Still, there are stranger dangers that have nothing to do with physical safety. Within hours of signing up for Facebook, I was getting numerous friend requests from people all over the world. Many of these requests were from strange (likely in more ways than one) men. At first, I was accepting these requests and engaged in some initial conversations. My profile reveals that I am in a relationship and I always made it clear from the start that I had a boyfriend with whom I am very happy. Such details did not seem to deter them. The “conversations” were stilted and grammatically challenged. There was something kind of “off” about the language. When I explored around their Facebook offerings, I noticed that there were some troubling inconsistencies. Many seemed to come from cities that don’t exist. They often had no friends or all their friends had names and pictures that seemed completely different from the image of themselves they were portraying with me. When I asked my new friends how we knew each other or why they had reached out to me, the responses were flattering and highly improbable. It took me a hot minute, but I soon learned to delete these new “friends” and to stop accepting such requests.
There was no harm done by these “friendships,” except to my self-confidence. It didn’t take long for me to wonder how pathetic my pictures on Facebook must look to inspire so many men to think me desperate enough to be catfish bait. It took a little bit of soul-searching before I came up with a satisfying response to my insecurity demons. That response? I really don’t care what Facebook strangers think of my looks. People I care about love me anyway.
Facebook shows you a new side of people you thought you already knew.
At first, it was a little disconcerting to meet the Facebook personas of people I know and love in real life. It turns out that I do know these people. I know who they are with me. That doesn’t necessarily mean I know who they are with others. There were a few friends who seemed to have a very different dynamic when relating to other folks in their life. It wasn’t that they showed a sinister side of themselves or that I discovered anything unpleasant. It was just a bit disorienting to realize that I did not know them as holistically as I always thought I did. While this made me uncomfortable at first, I soon realized that I was getting the opportunity to form a deeper, more dimensional relationship with these friends. It also reminded me that everyone has many sides to his or her personality and manner of relating to the world. I think knowing this makes me a more empathetic, curious person.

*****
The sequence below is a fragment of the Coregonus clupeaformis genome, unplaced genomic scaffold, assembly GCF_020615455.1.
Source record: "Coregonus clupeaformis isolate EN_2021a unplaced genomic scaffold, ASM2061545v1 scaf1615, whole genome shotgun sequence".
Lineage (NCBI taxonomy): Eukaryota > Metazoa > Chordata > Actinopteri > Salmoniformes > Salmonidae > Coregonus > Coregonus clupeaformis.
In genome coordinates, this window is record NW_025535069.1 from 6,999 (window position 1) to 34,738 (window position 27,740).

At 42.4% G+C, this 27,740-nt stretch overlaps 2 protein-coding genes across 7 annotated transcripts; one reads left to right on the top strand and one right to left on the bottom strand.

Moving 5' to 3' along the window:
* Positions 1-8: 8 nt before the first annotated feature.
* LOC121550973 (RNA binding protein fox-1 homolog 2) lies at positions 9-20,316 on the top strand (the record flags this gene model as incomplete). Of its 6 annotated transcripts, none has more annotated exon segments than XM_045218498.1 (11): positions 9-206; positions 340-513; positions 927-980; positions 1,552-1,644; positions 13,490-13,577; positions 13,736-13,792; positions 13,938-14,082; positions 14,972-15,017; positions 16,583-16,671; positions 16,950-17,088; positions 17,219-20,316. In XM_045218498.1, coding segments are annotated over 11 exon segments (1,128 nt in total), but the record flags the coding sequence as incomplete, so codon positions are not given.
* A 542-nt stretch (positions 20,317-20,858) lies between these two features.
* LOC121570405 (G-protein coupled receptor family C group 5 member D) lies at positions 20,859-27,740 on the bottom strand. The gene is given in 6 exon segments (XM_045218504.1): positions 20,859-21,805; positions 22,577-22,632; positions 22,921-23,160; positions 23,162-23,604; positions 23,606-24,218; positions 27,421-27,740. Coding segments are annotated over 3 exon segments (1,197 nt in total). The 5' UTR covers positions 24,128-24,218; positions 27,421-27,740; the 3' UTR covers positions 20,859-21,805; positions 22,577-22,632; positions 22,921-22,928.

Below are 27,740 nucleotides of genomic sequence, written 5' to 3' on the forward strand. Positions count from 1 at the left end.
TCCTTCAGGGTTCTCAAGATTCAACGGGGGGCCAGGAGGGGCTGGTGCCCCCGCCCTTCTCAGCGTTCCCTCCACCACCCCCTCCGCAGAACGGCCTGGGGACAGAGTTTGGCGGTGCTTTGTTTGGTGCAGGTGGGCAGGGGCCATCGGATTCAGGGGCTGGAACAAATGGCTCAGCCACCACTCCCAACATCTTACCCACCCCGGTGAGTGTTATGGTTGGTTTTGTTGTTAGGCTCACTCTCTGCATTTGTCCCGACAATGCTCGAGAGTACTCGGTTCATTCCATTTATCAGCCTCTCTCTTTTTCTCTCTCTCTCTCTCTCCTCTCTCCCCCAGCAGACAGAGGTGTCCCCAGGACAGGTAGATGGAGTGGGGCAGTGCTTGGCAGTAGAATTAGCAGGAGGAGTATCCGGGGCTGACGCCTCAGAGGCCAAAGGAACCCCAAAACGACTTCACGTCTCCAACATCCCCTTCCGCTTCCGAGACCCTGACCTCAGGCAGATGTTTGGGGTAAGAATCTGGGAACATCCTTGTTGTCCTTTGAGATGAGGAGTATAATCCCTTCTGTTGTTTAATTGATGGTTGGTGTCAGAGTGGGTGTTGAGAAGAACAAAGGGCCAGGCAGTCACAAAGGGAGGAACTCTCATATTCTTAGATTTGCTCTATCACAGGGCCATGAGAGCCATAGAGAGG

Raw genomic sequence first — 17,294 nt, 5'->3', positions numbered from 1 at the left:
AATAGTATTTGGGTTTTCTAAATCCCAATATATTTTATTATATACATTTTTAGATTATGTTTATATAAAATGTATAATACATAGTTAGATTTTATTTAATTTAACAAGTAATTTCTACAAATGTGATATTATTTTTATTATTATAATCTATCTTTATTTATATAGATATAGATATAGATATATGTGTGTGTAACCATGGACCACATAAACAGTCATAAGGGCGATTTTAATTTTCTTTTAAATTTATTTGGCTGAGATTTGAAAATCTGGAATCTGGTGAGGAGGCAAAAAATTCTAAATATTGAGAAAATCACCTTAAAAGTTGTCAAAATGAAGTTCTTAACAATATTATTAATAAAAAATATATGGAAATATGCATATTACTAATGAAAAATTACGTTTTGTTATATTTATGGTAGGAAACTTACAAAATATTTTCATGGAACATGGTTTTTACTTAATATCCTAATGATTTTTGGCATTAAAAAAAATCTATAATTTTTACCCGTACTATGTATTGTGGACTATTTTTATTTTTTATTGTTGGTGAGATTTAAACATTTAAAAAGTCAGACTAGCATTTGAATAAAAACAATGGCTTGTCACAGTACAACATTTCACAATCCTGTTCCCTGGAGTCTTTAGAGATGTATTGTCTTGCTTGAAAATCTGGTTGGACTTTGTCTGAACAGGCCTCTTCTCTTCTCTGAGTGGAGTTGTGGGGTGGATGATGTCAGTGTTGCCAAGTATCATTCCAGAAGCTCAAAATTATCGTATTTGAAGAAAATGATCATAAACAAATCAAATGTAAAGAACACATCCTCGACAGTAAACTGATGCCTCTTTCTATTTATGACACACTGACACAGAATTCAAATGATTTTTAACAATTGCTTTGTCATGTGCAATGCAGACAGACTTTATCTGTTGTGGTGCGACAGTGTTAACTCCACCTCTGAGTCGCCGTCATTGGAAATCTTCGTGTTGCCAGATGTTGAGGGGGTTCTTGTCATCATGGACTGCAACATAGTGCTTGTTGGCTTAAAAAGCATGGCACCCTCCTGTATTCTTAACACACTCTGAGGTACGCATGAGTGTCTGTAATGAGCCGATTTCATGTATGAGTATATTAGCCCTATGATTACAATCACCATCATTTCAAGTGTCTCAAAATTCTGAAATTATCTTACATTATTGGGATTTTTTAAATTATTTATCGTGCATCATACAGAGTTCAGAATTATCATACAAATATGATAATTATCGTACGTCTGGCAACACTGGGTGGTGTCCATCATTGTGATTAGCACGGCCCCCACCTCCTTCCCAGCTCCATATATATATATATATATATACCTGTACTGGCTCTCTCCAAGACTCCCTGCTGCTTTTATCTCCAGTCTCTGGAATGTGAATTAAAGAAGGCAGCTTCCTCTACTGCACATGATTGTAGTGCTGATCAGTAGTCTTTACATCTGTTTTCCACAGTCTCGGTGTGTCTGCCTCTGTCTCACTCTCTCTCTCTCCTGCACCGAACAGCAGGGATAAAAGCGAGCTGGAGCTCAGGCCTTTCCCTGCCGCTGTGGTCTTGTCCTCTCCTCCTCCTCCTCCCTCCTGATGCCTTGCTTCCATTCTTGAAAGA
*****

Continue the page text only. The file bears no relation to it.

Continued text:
Facebook is not for the faint of heart (or the thin of skin).
For me, one of the less pleasant aspects of Facebook is that it is a battleground for drama. People post all kinds of things. Some people are mean-spirited. Some espouse views to which I could never subscribe. Some have no idea what they are talking about and just spread urban legends. Some get offended very easily and make no secret of their hurt feelings, which just starts another sortie of firestorm amongst posters. It can be exhausting and emotionally dangerous. It is best to learn early not to take anything anyone posts too seriously. It is also best not to assume anyone’s intent based on how they come across on social media. Posting on Facebook lacks many of the subtleties of polite society- nuances of expression that help to enrich our communication. Therefore, the message that a person is intending to send can be received very differently. It is usually best to emerge from the relative safety of the Facebook trenches and engage personally with a poster if you feel hurt by a particular post. If you find that you regularly feel annoyed, hurt, or any other unpleasant emotion, consider changing your privacy settings and limiting your circle of “friends” to those people who bring positivity to your interactions.
Facebook is no longer cool.
As much as I want to believe that engaging with Facebook means I am teetering on the cutting edge of communication technology, that is not the case. Remember when email was the hippest way to communicate? Now, people barely look at their email. And I don’t know why anyone even bothers with a telephone call any more. The only way to be sure you relay critical information to anyone is to text. The same is true for Facebook. It figures. I finally stick my toe in the Facebook water and they close the “cool pool.” Even though I am just starting out in this brave new world of cyberspace communication, all the cool kids are using Twitter and Instagram. I am still a Luddite.
What do you think about social media communication? Please share your perspective by leaving a comment. In the alternative, you can email me at firstname.lastname@example.org.
Have a social day!